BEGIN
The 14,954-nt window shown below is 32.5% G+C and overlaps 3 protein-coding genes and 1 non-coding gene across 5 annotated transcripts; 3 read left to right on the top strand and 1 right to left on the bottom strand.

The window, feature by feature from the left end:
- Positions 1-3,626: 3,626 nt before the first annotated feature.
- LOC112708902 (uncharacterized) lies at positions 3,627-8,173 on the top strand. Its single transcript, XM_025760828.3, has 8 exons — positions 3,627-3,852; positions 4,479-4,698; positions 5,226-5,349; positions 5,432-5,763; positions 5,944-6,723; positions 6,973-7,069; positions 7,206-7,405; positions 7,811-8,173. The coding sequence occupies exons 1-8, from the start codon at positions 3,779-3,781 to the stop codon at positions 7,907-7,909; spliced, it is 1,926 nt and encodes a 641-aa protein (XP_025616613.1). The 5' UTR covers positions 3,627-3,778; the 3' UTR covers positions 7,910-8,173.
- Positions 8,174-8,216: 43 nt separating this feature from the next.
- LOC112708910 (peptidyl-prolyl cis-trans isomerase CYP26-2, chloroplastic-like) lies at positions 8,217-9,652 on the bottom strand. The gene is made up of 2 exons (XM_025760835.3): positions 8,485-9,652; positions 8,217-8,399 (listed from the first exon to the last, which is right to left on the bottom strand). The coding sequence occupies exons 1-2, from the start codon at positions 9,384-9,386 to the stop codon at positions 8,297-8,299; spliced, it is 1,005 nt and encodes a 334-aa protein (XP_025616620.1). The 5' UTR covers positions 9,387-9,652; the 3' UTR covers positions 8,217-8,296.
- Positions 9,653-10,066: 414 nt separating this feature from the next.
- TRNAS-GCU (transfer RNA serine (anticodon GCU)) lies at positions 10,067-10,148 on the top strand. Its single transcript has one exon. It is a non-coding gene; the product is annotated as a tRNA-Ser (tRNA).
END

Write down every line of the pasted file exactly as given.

The 14,954-nt window shown below is 32.5% G+C and overlaps 3 protein-coding genes and 1 non-coding gene across 5 annotated transcripts; 3 read left to right on the top strand and 1 right to left on the bottom strand.

The window, feature by feature from the left end:
- Positions 1-3,626: 3,626 nt before the first annotated feature.
- LOC112708902 (uncharacterized) lies at positions 3,627-8,173 on the top strand. Its single transcript, XM_025760828.3, has 8 exons — positions 3,627-3,852; positions 4,479-4,698; positions 5,226-5,349; positions 5,432-5,763; positions 5,944-6,723; positions 6,973-7,069; positions 7,206-7,405; positions 7,811-8,173. The coding sequence occupies exons 1-8, from the start codon at positions 3,779-3,781 to the stop codon at positions 7,907-7,909; spliced, it is 1,926 nt and encodes a 641-aa protein (XP_025616613.1). The 5' UTR covers positions 3,627-3,778; the 3' UTR covers positions 7,910-8,173.
- Positions 8,174-8,216: 43 nt separating this feature from the next.
- LOC112708910 (peptidyl-prolyl cis-trans isomerase CYP26-2, chloroplastic-like) lies at positions 8,217-9,652 on the bottom strand. The gene is made up of 2 exons (XM_025760835.3): positions 8,485-9,652; positions 8,217-8,399 (listed from the first exon to the last, which is right to left on the bottom strand). The coding sequence occupies exons 1-2, from the start codon at positions 9,384-9,386 to the stop codon at positions 8,297-8,299; spliced, it is 1,005 nt and encodes a 334-aa protein (XP_025616620.1). The 5' UTR covers positions 9,387-9,652; the 3' UTR covers positions 8,217-8,296.
- Positions 9,653-10,066: 414 nt separating this feature from the next.
- TRNAS-GCU (transfer RNA serine (anticodon GCU)) lies at positions 10,067-10,148 on the top strand. Its single transcript has one exon. It is a non-coding gene; the product is annotated as a tRNA-Ser (tRNA).